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Ambassador Kamoneshk: Russia sent the ball to our side.  But we don't want anyone talking to Aeroslas

Ambassador Kamoneshk: Russia sent the ball to our side. But we don’t want anyone talking to Aeroslas

What is the relationship of the expulsion of Russian, Czech, Polish and American diplomats? How sensitive are US sanctions against Russia? Is there a risk of another armed conflict in Ukraine? Is the West and the Kremlin on the brink of a new cold war? Hynek Kmoníček, the Czech Republic’s ambassador to the USA, responded on Radiožurnál.



Twenty minutes from Radio Journal
Prague

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Ambassador of the Czech Republic to the United States of America Hynek Kmoníek | Photo: Lobos Federal | Source: Czech Radio

MARKITA Becarova Adamova, President of TOP 09, believes that the expulsion of eighteen spies in diplomatic cover is a weak reaction on the part of the Czech Republic when “the Kremlin has allowed itself a sovereign state”. What steps do you think would be appropriate?
I really don’t want to give princely advice from Washington here. This reflects domestic politics, which I cannot comment on.

Professionally, we can only say that all of our reactions must be measured by the way Russia has responded. We must always be mindful of what we want to achieve. We definitely don’t want anyone to talk to anyone.

The American or Russian side had no ideological or economic interest in the Cold War. Biden talks about de-escalation, and the sanctions he imposed are to some extent symbolic, says Komunisic

But, as we know, Moscow has seen about twenty employees of the Czech embassy. Deputy Foreign Minister Martin Bovichel said in a radio broadcast that the Russian Foreign Ministry had “the potential for a cautious escalation.” The Czech side shouldn’t leave it unanswered, right?
We will have to consider many possible answers, because the number is of course not random. It is a message.

Note that in the event of a Polish-Russian crisis, three diplomats recently expelled each other – plus two. In the case of the Czech-Russian crisis: eighteen – plus two. Therefore, from its point of view, the Russian side suggests to us that this is the same case as the Polish case. Now the ball is on our side. We definitely have to hold it, but when we’re kicking it, we have to think about where it’s going.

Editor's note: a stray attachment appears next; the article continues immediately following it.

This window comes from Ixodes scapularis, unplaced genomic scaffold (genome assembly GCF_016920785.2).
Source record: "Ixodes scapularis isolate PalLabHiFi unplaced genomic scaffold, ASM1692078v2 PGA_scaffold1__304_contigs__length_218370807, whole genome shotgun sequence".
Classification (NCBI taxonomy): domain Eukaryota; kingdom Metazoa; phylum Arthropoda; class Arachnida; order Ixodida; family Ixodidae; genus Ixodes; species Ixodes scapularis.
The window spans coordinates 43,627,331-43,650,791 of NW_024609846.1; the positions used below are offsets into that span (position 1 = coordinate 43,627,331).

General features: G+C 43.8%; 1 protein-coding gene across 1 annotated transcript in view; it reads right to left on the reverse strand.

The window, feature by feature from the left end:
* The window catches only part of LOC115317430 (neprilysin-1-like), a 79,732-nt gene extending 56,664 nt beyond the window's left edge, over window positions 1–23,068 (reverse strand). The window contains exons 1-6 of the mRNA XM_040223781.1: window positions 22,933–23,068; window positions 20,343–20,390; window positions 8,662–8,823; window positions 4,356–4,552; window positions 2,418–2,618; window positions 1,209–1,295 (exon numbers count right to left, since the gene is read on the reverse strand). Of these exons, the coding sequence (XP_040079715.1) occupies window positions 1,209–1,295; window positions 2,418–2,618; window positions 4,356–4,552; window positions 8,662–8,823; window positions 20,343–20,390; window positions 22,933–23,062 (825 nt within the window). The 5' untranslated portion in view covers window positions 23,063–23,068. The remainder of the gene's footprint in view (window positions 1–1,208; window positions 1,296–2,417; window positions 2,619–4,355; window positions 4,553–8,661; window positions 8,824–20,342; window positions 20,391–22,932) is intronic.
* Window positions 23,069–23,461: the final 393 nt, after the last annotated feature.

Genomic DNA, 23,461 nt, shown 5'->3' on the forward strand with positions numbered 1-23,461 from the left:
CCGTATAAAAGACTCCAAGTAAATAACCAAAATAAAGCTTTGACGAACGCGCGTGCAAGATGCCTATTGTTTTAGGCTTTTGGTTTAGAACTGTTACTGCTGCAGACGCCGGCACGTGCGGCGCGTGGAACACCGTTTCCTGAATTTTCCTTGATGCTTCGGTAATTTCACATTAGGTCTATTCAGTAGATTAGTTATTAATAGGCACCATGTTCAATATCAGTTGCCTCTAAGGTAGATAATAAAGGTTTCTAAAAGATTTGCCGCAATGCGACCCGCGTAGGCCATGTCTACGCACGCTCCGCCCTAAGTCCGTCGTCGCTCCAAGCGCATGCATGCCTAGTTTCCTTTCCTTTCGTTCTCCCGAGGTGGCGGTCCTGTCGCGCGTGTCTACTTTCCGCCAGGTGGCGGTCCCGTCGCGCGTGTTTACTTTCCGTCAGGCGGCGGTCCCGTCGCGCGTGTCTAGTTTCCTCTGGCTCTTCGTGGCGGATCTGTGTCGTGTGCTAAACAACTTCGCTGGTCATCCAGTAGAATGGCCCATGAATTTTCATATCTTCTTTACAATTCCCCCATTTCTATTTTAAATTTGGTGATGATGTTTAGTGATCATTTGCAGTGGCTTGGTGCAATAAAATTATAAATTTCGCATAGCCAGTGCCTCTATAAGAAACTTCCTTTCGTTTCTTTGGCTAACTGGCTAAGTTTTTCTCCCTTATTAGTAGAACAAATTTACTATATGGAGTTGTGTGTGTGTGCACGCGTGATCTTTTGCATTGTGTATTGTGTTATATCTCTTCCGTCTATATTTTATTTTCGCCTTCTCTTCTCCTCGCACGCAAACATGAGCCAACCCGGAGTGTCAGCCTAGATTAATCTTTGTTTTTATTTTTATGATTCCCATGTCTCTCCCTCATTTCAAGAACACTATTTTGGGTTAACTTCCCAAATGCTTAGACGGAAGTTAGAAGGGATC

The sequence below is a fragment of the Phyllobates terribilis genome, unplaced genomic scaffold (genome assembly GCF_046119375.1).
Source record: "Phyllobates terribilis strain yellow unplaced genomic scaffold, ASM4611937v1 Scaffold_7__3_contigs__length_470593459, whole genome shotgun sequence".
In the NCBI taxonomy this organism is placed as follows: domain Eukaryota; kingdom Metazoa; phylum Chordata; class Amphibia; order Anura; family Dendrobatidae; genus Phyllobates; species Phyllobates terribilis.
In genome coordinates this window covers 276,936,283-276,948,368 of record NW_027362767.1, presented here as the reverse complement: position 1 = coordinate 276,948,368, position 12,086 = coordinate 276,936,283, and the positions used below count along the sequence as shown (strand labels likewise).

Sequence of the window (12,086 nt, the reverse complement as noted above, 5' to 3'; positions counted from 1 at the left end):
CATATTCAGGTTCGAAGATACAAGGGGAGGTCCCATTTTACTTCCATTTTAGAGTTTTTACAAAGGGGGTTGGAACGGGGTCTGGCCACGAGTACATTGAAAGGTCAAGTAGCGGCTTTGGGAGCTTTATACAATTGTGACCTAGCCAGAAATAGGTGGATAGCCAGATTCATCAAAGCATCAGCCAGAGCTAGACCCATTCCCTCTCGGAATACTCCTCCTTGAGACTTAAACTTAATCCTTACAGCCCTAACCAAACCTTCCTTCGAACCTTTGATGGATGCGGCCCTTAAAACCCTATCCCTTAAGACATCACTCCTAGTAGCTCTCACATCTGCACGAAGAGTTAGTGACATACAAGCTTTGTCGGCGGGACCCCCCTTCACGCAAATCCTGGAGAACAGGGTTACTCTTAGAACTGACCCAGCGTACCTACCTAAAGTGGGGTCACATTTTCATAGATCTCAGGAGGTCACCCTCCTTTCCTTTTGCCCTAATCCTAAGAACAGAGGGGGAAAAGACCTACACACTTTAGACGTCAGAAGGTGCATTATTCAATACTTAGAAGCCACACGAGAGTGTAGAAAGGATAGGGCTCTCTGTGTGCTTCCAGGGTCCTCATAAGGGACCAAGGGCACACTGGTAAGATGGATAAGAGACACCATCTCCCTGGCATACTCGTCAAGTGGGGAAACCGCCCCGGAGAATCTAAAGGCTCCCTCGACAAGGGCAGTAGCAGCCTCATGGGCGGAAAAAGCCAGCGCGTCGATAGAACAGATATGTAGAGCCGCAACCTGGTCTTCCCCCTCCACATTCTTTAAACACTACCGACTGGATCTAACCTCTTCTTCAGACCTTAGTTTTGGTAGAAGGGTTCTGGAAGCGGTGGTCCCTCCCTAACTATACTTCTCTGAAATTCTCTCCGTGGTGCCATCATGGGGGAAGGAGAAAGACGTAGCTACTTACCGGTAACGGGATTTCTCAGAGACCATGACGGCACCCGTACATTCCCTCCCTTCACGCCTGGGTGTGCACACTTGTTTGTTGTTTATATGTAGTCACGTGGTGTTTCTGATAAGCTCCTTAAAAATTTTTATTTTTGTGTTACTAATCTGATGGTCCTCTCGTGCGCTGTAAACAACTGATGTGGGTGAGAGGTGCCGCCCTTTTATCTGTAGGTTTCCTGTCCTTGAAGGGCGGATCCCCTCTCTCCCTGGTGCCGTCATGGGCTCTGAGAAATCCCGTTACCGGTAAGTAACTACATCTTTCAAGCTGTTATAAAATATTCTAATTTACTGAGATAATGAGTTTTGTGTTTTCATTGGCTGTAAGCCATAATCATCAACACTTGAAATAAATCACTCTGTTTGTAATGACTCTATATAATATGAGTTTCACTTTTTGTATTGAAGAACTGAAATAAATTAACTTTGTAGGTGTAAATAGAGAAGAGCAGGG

Is there a risk of a new cold war in relations between the Kremlin and the West?
That may be possible, but neither the US nor the Russian side has any ideological or economic interest in it at the present time.


On the American side, we clearly see – and President Biden spoke clearly about it – an interest in de-escalating relations. As a result, President Biden explained to President Putin the role of sanctions, which is the main cause for concern between the two parties, through his conscious choice of the lightest version of the sanctions that he could impose on the Russian side for reasons of his own.

I am sorry, but I want to ask: How do you understand that President Biden is offering Putin to conduct negotiations in a European capital on his own, while he tightens US sanctions on Russia.
Sanctions are a tool of political communication. The largest sanctions ever received by the Russian Federation in recent years were immediately after the occupation of Crimea. And here we have to be very realistic: The first year of these sanctions was 0.5% of Russia’s GDP. In the second year they increased, to 0.6 percent of GDP.

The current sanctions imposed by President Biden a few days ago basically mean what this afternoon is, which is that American banks will no longer buy Russian government bonds, but are allowed to buy them in third markets. So again, it’s more about “a look at what would happen if we didn’t start talking.” It is clear that the American side is now interested in stopping the escalation and talking to the Russian side.

Vladimir Crook, JKH

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